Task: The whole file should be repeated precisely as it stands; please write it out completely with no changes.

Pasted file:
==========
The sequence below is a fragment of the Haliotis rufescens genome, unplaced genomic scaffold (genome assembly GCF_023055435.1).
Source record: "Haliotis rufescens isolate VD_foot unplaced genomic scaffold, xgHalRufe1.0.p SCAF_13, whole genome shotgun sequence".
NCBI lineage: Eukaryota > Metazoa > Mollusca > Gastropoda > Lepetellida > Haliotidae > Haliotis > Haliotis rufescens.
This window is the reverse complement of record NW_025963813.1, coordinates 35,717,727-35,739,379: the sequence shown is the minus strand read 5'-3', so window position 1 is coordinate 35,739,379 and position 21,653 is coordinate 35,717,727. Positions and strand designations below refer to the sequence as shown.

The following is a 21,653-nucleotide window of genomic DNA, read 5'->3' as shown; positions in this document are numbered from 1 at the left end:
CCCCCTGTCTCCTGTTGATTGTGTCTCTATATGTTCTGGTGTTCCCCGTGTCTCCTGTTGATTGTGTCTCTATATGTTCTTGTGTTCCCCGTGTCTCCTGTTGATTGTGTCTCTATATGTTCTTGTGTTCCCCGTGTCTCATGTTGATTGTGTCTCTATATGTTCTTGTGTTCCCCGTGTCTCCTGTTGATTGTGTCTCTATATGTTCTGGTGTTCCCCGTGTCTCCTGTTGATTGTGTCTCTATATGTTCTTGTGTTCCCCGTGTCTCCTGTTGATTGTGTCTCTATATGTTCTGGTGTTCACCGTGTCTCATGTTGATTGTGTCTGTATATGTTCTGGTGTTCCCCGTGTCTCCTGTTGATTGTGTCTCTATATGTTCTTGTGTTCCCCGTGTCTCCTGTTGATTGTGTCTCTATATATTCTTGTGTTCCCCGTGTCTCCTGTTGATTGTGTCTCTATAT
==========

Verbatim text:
The sequence below is a fragment of the Haliotis rufescens genome, unplaced genomic scaffold (genome assembly GCF_023055435.1).
Source record: "Haliotis rufescens isolate VD_foot unplaced genomic scaffold, xgHalRufe1.0.p SCAF_13, whole genome shotgun sequence".
NCBI lineage: Eukaryota > Metazoa > Mollusca > Gastropoda > Lepetellida > Haliotidae > Haliotis > Haliotis rufescens.
This window is the reverse complement of record NW_025963813.1, coordinates 35,717,727-35,739,379: the sequence shown is the minus strand read 5'-3', so window position 1 is coordinate 35,739,379 and position 21,653 is coordinate 35,717,727. Positions and strand designations below refer to the sequence as shown.

The following is a 21,653-nucleotide window of genomic DNA, read 5'->3' as shown; positions in this document are numbered from 1 at the left end:
CCCCCTGTCTCCTGTTGATTGTGTCTCTATATGTTCTGGTGTTCCCCGTGTCTCCTGTTGATTGTGTCTCTATATGTTCTTGTGTTCCCCGTGTCTCCTGTTGATTGTGTCTCTATATGTTCTTGTGTTCCCCGTGTCTCATGTTGATTGTGTCTCTATATGTTCTTGTGTTCCCCGTGTCTCCTGTTGATTGTGTCTCTATATGTTCTGGTGTTCCCCGTGTCTCCTGTTGATTGTGTCTCTATATGTTCTTGTGTTCCCCGTGTCTCCTGTTGATTGTGTCTCTATATGTTCTGGTGTTCACCGTGTCTCATGTTGATTGTGTCTGTATATGTTCTGGTGTTCCCCGTGTCTCCTGTTGATTGTGTCTCTATATGTTCTTGTGTTCCCCGTGTCTCCTGTTGATTGTGTCTCTATATATTCTTGTGTTCCCCGTGTCTCCTGTTGATTGTGTCTCTATAT